Is the West Circling the Wagons? On the strategic situation of Germany and its Allies

The West – this community of liberal societies, characterised by enlightenment values, the rule of law, the division of powers, democracy, and market economy – is under pressure. It is being challenged by authoritarian states, international terrorism and populist movements while at the same time being weakened by a crisis of confidence. What does that signify for the security policy situation of Germany and its allies, and what measures must be taken in reaction?

The West under Pressure – from the Inside and the Outside

When the German head of government is declared the leader of the free world it is obvious that the West is in a bad way. The liberal societies characterised by enlightenment values, the rule of law, the division of powers, democracy and market economy are under such pressure today as they have not been for at least one generation, since the Soviet Union dissolved and a "unipolar moment" was declared in the United States. Today, these descriptions are the subject of nostalgic reminiscences or bitter punchlines. Anti-liberal players such as Putin's Russia, the China of the Communist Party, the Iran of theocrats or the terrorists of the so-called Islamic State feel emboldened and are trying to expand their sphere of influence. They are undermining the rule-based liberal international order, which is of existential importance to democratic trading nations such as Germany.

The success of these players – in Ukraine, in Syria, in the South China Sea – is possible because the United States is showing signs of weakness. No other Western power has the strength, the will and the political unity to fill the shoes of the United States as a guarantor power of the liberal international order. During President Obama's term, the United States has largely bowed out of this traditional role. Whether the premature withdrawal from Iraq and Afghanistan, restraint in Ukraine, empty threats in Syria, drastic defence budget cuts, the announcement – unaccompanied by military measures – of a rebalance towards the Asia-Pacific region: As justified as these and other decisions might have been in the individual case, together they created the space now filled by anti-Western forces.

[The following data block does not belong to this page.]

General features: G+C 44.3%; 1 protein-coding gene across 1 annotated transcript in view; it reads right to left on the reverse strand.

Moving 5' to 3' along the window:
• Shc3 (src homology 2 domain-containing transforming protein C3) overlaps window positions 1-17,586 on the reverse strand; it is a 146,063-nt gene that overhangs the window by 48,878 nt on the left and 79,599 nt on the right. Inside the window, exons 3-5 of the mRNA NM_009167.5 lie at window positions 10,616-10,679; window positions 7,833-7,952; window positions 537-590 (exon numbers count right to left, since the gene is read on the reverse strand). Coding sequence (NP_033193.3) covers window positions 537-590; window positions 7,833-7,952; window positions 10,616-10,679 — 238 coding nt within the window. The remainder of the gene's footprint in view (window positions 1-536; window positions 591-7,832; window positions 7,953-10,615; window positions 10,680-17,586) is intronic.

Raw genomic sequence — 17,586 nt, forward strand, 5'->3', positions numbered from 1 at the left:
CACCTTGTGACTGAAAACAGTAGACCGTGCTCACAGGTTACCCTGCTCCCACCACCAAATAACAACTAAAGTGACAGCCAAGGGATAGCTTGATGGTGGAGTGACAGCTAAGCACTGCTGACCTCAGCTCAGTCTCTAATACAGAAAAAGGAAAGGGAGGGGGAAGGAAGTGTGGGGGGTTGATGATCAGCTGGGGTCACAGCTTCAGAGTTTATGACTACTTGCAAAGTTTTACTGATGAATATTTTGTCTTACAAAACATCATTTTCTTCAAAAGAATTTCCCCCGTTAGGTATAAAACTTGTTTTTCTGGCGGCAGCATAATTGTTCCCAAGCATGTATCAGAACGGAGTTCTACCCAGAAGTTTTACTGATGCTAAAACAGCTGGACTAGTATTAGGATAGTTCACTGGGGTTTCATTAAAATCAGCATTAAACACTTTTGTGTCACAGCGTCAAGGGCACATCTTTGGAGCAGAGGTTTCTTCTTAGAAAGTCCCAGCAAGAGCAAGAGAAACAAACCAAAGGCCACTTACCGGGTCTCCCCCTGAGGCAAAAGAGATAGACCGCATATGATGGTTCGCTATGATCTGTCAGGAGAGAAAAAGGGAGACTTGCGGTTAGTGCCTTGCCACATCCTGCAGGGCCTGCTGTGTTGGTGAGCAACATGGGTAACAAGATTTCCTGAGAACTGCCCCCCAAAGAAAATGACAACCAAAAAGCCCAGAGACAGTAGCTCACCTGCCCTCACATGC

However, it is not only external forces that put pressure on the liberal West. On the inside, populist simplifiers are gnawing away at social cohesion and the identity of open societies with destructive campaigns and unfulfillable promises. The numerous connections between these internal and external enemies of the liberal order are particularly alarming, such as Russia's financial support for the French Front National or the dissemination of foreign propaganda via (Internet) media.